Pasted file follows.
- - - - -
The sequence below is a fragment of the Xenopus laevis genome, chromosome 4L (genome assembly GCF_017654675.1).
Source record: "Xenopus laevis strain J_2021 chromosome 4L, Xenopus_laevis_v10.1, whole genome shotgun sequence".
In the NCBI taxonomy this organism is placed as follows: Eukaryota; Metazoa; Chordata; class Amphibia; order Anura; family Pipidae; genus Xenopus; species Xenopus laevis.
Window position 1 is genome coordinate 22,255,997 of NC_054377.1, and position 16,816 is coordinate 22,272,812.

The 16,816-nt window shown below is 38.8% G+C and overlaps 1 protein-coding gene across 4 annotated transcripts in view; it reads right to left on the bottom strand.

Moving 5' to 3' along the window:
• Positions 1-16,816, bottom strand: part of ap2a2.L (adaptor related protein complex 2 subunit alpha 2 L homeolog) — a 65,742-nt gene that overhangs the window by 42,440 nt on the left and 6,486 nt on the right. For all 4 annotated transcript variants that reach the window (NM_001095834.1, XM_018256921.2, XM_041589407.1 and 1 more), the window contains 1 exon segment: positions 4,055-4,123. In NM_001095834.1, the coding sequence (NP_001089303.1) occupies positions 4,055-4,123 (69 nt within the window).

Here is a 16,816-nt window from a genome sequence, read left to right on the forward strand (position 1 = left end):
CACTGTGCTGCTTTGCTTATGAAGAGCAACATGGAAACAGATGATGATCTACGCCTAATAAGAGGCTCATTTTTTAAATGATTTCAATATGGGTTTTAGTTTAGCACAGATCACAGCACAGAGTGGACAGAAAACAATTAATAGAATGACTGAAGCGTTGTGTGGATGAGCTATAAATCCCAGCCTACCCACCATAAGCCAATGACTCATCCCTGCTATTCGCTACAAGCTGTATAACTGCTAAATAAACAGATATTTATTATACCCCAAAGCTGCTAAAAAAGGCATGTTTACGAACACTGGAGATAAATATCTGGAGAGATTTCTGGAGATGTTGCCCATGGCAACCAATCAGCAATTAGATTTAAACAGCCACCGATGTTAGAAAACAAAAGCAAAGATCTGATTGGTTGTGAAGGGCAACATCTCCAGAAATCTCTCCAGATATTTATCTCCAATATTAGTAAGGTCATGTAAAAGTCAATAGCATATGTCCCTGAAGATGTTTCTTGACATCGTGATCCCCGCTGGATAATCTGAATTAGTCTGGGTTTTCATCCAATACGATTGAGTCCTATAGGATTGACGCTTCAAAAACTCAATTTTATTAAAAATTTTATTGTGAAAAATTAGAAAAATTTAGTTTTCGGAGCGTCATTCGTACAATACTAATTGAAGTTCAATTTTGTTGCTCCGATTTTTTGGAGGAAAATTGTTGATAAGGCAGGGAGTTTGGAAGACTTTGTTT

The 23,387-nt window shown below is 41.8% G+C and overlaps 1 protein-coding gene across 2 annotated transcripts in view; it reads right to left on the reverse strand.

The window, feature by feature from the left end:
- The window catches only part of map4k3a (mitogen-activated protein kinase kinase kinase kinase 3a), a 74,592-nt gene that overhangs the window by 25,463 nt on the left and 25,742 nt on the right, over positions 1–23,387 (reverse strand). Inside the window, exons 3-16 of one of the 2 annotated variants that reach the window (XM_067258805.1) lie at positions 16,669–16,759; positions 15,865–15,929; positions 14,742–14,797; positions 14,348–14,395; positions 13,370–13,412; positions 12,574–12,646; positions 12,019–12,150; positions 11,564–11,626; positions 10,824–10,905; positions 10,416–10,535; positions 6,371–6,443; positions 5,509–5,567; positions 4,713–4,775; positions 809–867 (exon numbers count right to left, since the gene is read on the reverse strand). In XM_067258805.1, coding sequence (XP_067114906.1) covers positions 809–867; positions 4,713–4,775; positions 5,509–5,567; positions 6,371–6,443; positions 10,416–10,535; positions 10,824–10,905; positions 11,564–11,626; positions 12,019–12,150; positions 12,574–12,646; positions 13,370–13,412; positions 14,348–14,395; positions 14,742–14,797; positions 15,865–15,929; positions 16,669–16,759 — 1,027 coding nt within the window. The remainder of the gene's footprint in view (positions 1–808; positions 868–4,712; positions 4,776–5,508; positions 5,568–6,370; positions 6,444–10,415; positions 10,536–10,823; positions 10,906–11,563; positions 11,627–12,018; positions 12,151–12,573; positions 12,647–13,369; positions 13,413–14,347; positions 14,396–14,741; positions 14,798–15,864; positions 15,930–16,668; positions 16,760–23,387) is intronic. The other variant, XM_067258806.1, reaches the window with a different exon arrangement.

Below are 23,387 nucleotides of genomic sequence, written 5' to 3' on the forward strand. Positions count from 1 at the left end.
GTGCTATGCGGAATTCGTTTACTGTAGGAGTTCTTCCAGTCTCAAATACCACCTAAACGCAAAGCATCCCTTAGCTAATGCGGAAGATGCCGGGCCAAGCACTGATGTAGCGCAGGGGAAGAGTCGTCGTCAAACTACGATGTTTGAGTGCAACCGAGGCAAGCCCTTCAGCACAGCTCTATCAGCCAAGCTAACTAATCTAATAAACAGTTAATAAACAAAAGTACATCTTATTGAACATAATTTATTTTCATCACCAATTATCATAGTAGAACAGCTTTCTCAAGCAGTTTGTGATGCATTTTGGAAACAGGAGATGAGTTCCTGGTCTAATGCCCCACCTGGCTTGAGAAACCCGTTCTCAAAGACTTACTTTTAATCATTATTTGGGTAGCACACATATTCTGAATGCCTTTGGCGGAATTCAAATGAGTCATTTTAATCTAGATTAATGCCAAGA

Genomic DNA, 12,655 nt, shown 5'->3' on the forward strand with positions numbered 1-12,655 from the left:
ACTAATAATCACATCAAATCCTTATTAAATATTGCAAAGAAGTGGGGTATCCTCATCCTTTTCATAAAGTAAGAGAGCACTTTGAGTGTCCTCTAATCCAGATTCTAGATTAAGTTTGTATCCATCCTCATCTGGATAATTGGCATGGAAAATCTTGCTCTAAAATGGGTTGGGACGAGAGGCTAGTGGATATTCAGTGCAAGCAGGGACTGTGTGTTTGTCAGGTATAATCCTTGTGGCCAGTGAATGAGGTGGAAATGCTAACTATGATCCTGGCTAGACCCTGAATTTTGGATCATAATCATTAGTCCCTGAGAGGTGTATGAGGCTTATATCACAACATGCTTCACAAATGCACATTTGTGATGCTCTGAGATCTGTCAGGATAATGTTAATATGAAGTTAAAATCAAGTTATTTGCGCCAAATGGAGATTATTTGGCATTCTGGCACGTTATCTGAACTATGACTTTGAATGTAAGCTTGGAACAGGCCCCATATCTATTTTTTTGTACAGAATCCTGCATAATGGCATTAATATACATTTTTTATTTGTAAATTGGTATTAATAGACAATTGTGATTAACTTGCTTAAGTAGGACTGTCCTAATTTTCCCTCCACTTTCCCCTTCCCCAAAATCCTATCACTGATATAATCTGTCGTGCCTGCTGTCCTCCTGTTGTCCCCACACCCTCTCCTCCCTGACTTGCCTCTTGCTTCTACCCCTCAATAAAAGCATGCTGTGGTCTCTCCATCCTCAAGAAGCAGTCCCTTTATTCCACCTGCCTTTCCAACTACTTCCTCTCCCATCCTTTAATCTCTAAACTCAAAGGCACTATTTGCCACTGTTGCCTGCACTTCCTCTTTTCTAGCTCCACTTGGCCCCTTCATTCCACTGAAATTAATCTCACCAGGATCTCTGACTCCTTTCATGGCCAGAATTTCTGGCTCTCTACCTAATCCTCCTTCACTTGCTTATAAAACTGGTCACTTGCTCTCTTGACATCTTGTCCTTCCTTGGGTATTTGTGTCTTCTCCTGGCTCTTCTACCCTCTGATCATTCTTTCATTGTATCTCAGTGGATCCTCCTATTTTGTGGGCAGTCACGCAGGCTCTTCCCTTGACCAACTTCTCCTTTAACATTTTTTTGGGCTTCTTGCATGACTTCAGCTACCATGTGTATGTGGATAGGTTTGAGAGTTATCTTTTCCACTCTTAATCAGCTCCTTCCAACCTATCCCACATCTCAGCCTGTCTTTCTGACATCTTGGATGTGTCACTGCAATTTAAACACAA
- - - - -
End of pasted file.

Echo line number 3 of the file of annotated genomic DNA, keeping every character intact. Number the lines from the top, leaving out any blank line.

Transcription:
In the NCBI taxonomy this organism is placed as follows: Eukaryota; Metazoa; Chordata; class Amphibia; order Anura; family Pipidae; genus Xenopus; species Xenopus laevis.